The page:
WASHINGTON — There is little difference between success in quitting smoking between men and women, according a recent study published in the journal Tobacco Control, the Society for Women's Health Research announced Thursday. The theory had been that women were less successful than men, the researchers noted.
They did, however, find a pattern of sex differences in smoking cessation which was consistent. According to the study, “below age 50, women were more likely to have given up smoking completely compared to men, while among older age groups, men were more likely to have quit than women.” Different age groups had sex differences in smoking cessation but the authors are not sure what accounted for the finding.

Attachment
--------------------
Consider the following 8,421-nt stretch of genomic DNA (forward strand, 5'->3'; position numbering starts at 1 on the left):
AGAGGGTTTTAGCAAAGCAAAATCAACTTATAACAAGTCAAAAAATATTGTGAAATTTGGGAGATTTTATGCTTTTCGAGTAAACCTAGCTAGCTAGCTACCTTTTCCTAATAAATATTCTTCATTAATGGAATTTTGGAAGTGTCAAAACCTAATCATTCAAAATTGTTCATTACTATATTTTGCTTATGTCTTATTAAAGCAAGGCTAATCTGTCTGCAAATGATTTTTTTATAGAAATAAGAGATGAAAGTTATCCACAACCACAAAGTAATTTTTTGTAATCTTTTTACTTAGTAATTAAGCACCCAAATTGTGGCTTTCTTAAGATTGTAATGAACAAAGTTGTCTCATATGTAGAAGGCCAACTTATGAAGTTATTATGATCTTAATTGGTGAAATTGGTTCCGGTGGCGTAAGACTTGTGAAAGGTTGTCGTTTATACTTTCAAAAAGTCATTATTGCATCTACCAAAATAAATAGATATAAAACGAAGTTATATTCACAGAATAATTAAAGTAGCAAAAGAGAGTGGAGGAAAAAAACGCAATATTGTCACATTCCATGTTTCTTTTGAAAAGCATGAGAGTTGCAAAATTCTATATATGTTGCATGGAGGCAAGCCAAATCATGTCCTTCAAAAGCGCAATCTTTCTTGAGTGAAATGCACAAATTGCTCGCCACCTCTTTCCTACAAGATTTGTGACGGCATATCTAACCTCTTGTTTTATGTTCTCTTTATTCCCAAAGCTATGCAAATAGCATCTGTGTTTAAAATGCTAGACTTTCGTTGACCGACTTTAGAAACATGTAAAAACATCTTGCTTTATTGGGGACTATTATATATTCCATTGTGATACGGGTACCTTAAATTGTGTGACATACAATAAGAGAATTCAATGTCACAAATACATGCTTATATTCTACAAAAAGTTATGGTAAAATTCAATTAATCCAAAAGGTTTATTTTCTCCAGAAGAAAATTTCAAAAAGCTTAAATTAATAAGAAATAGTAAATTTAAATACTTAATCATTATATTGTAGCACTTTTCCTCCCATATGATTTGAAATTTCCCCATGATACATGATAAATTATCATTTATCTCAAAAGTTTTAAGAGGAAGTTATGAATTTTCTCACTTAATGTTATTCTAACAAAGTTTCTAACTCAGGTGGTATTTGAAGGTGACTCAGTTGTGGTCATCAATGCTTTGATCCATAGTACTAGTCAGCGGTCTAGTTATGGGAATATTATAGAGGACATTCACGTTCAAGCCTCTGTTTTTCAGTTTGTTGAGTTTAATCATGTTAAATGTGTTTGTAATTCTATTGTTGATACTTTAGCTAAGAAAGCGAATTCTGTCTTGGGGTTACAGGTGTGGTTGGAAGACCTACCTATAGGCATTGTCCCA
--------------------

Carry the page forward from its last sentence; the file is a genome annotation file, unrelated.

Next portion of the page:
Despite the findings of this new study, authors cautioned, the difficulty of smoking cessation based on sex should not be discounted. According to several studies, women experience more severe withdrawal symptoms than men when quitting smoking, which can make the act of quitting much harder and more uncomfortable for women. In addition, women are less likely than men to benefit from nicotine replacement therapy, according to the researchers, which also contributes to the difficulty some women experience when trying to quit.
It also is important to note that women who quit smoking relapse for different reasons than men. Weight control, stress and negative emotions are all reasons cited by women who have relapsed.